About Our Project and Partridgeberry Productions
This page is from a heritage partnered project. It was written in 1998 by students from Mount Pearl Junior High and edited by their teachers. It has not been vetted by the heritage website's academic editor.
Our project began as a Social Studies assignment in Mr. Sheppard's history class at Mount Pearl Junior High School. As part of our Grade 9 History course in Canadian history, we worked on a web page. Mr. Sheppard, our teacher, came up with the idea of dividing the class into pairs and assigning each pair a decade of Canadian history and heritage to study. The "decades project" would encompass one hundred years of Canadian history and would include political and social developments including human interest items such as sports, music, fashion and fads.
We were working one day in the computer laboratory when Mr. Sheppard informed the class of the Heritage Web fair competition. A group of us decided to change our focus from the "decades project" to the creation of our own heritage web site. We decided to focus our research on oral interviews so we began to set up interviews and record the information.
It was already April and the Heritage web fair was scheduled for May so we didn't have much time. Mr. Sheppard suggested a format and we went to work. First we thought about doing only a few interviews and combining them with research from secondary sources. We accessed several sources in Newfoundland history. However, we quickly found that the interviews were more interesting so we decided to focus primarily on that method of research. We found that we learned more from interviews than from books. The interviews required us to listen. In a way, we felt like the researchers when they researched the books. With the work completed, we entered the web site competition and won locally. Then we took the site to a competition in Kingston, Ontario.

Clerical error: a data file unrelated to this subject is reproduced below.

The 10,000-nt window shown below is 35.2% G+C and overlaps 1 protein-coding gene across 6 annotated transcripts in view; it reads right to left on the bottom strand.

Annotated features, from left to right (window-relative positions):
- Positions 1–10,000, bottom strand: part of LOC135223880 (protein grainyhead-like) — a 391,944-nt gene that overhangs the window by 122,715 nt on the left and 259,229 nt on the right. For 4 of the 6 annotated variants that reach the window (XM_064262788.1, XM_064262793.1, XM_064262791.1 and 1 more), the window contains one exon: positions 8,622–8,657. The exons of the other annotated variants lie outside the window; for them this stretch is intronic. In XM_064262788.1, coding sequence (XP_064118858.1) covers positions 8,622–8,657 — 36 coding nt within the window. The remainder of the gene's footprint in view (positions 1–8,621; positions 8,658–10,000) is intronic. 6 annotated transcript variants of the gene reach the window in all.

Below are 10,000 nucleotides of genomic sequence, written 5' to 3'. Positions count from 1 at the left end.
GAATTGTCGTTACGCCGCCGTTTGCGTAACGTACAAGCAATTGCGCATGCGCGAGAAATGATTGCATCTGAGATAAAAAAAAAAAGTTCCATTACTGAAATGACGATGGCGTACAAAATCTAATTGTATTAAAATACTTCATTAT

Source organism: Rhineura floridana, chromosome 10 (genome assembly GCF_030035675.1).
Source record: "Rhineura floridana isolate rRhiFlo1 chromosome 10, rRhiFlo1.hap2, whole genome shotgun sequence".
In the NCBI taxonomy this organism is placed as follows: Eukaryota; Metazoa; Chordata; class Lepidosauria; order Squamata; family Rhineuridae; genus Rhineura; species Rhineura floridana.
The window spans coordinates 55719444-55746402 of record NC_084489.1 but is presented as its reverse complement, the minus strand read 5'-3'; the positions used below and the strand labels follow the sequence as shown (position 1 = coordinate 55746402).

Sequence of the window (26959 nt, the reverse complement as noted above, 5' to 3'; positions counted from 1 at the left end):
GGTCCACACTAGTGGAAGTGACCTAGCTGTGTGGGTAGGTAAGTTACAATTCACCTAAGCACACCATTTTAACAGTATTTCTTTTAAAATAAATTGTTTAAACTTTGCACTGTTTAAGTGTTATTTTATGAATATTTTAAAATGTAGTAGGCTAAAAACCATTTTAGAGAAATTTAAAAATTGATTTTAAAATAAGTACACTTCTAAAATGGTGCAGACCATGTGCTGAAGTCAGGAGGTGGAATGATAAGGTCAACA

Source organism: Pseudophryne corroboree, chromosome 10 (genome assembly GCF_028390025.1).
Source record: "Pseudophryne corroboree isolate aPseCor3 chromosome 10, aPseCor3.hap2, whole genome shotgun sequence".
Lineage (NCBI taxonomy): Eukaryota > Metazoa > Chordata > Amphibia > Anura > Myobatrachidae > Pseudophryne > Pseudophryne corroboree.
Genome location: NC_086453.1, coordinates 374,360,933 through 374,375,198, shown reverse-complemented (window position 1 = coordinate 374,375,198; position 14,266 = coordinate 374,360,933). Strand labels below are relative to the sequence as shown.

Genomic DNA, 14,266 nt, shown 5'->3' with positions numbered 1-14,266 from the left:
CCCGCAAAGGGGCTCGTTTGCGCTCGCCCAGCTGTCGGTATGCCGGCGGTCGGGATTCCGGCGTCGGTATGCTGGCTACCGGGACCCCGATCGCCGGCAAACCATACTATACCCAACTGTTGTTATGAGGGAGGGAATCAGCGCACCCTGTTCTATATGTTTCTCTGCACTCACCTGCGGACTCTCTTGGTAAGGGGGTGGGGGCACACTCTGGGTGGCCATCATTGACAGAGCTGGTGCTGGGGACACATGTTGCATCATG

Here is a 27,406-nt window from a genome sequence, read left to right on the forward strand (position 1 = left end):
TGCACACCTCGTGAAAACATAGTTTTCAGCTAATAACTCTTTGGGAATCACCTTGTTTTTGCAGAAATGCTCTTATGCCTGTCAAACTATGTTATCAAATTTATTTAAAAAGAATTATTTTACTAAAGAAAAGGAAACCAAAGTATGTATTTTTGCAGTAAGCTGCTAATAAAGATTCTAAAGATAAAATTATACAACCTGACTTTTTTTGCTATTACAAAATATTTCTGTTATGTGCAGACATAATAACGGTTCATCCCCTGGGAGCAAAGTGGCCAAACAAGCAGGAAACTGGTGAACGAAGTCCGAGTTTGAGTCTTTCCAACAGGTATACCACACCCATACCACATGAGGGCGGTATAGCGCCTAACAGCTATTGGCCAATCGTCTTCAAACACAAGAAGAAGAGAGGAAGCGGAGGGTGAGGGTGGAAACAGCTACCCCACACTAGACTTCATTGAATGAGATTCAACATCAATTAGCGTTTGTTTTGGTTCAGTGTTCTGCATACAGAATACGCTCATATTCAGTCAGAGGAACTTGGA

The process was quite a learning experience. We found that our community of Mount Pearl has a rich culture because the residents brought their traditions with them. Although our city is not on the sea, many of the people who have lived here spent time in communities near the sea. Their 'traditional heritage' has now become part of our own.
We enjoyed just listening to the stories of the people we interviewed. In many ways, it was an extension of what we had often heard from our own grandparents. When you actually hear a person recall their own experiences, it's much easier to understand and appreciate than simply reading it in a book. It doesn't seem to be so long ago, we felt a real connection to the past. When we asked questions, the faces of the individuals we interviewed would light up as they reflected on their own experiences. We could see how important it is for them.